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Revealed: salmonella, toxic chemicals and plastic found in sewage spread on farmland



Secret Environment Agency report finds sewage sludge destined for English fields contaminated with microplastics, weedkiller, and “persistent organic pollutants”

by Crispin Dowler and Zach Boren

A secret report obtained by Unearthed has revealed serious weaknesses in the Environment Agency’s controls on an industry that spreads millions of tonnes of sewage sludge on farmland each year.

Investigators commissioned by the agency found sewage waste destined for English crops contaminated with dangerous “persistent organic pollutants” like dioxins, fuerans, and polycyclic aromatic hydrocarbons at “levels that may present a risk to human health”.

They reported evidence that these sludges, which are routinely spread as fertiliser on hundreds of farms, were widely contaminated with microplastics that could ultimately leave soil “unsuitable for agriculture”.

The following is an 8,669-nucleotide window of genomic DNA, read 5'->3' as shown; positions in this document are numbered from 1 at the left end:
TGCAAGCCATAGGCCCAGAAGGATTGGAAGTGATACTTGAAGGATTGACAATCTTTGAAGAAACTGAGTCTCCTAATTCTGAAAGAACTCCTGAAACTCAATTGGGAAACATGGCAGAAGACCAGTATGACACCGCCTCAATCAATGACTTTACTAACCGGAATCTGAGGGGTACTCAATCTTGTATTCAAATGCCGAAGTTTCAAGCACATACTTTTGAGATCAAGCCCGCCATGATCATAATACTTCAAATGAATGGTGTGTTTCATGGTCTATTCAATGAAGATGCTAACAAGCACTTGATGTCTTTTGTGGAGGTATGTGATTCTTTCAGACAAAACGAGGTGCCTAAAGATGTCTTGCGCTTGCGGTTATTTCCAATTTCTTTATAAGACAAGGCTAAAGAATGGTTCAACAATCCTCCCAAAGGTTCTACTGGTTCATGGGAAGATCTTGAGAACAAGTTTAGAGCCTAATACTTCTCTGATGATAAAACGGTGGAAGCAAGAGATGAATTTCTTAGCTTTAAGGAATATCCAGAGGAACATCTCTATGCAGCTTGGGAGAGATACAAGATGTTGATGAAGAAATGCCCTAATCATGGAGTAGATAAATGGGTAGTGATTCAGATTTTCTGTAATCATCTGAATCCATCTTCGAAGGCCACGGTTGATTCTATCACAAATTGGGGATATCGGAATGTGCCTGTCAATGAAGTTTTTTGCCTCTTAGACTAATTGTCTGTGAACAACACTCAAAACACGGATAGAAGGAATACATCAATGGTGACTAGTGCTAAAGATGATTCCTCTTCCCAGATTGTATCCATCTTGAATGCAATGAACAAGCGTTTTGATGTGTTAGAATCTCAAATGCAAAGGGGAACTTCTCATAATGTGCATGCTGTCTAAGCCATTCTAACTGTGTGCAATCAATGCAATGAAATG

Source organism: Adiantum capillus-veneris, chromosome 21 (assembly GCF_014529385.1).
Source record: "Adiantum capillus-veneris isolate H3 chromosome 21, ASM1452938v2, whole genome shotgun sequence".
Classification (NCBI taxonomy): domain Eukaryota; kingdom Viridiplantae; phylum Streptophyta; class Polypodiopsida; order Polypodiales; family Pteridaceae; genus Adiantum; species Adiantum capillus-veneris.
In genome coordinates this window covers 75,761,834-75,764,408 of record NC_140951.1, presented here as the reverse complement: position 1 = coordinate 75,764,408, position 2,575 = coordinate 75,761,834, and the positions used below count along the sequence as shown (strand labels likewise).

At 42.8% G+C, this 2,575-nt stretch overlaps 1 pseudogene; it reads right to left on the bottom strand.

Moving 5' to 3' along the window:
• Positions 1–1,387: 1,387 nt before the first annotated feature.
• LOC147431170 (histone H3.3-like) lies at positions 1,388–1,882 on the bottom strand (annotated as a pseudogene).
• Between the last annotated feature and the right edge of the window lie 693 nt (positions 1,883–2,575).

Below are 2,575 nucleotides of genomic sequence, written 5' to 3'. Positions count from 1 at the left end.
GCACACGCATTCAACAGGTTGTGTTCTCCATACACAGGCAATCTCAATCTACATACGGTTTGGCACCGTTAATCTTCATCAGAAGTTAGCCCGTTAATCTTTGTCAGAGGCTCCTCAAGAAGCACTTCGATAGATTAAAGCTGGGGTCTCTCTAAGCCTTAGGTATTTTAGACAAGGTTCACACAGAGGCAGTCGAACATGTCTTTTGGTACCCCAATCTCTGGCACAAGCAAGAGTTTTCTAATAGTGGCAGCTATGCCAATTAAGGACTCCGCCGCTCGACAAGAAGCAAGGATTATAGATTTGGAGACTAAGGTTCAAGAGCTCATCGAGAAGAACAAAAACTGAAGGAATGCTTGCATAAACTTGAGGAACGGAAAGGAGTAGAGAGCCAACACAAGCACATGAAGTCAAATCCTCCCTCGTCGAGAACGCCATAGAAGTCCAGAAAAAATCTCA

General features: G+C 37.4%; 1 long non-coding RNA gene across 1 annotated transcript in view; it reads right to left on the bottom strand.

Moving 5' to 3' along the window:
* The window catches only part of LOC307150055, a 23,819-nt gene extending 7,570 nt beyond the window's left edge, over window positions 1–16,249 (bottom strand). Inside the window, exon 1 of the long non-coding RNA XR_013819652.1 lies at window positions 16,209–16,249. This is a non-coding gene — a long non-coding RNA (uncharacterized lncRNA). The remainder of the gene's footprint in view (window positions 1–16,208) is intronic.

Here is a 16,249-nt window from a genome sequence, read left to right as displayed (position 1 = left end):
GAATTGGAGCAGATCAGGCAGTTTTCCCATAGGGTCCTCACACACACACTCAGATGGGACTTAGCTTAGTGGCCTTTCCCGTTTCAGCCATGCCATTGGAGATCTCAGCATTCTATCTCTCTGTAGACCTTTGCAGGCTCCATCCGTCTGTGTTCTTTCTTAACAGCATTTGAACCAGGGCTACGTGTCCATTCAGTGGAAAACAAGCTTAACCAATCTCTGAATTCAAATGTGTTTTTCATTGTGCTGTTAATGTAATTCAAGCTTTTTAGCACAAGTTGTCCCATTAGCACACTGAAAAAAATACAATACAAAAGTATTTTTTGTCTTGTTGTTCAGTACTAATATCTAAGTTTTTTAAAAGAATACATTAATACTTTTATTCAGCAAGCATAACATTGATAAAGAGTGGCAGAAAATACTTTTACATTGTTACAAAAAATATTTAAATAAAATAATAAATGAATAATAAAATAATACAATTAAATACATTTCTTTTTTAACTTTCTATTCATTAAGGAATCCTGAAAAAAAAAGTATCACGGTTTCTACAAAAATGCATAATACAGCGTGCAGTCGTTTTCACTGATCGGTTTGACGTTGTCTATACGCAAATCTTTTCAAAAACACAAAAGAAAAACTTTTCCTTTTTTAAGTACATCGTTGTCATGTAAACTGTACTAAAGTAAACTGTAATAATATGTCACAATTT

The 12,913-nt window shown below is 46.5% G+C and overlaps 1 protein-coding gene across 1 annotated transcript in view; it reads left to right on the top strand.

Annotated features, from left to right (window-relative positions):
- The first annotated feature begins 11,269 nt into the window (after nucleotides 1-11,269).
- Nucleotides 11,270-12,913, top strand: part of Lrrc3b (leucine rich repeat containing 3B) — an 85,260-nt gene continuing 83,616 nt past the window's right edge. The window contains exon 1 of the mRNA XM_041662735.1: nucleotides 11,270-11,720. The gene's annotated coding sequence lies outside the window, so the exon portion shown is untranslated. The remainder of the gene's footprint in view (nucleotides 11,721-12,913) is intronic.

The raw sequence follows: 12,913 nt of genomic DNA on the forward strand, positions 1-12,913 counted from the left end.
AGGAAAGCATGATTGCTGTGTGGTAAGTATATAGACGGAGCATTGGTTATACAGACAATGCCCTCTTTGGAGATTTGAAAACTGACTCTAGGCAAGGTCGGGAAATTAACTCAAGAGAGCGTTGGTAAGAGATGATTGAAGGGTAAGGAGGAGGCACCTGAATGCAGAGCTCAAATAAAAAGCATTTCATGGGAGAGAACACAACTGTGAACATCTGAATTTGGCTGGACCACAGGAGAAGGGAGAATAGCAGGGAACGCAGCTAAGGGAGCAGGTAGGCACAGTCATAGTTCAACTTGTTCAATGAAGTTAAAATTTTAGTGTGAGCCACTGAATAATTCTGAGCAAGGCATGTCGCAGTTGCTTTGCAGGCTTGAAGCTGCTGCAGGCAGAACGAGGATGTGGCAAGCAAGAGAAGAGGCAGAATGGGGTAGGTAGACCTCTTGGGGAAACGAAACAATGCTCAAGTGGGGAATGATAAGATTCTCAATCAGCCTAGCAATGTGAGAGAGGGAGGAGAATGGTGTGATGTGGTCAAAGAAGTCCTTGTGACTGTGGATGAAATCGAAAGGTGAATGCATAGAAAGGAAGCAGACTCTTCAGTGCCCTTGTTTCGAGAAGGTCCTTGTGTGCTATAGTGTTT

They found various cases of sludge treated with lime in an attempt to kill harmful bugs, but which still tested positive for salmonella or “high concentrations of e-coli”. These bacteria can cause serious or even fatal infections.

And they warned that the task of regulating this “landspreading” industry was “becoming more difficult”, because the Environment Agency (EA) staff responsible were being hit with “increased time pressures and reduced budgets”.

The report – which proposed a suite of reforms to landspreading regulation – was handed to the agency in late 2017. But neither the environmental regulator nor the government has so far made changes in response, and the findings have remained secret until now.

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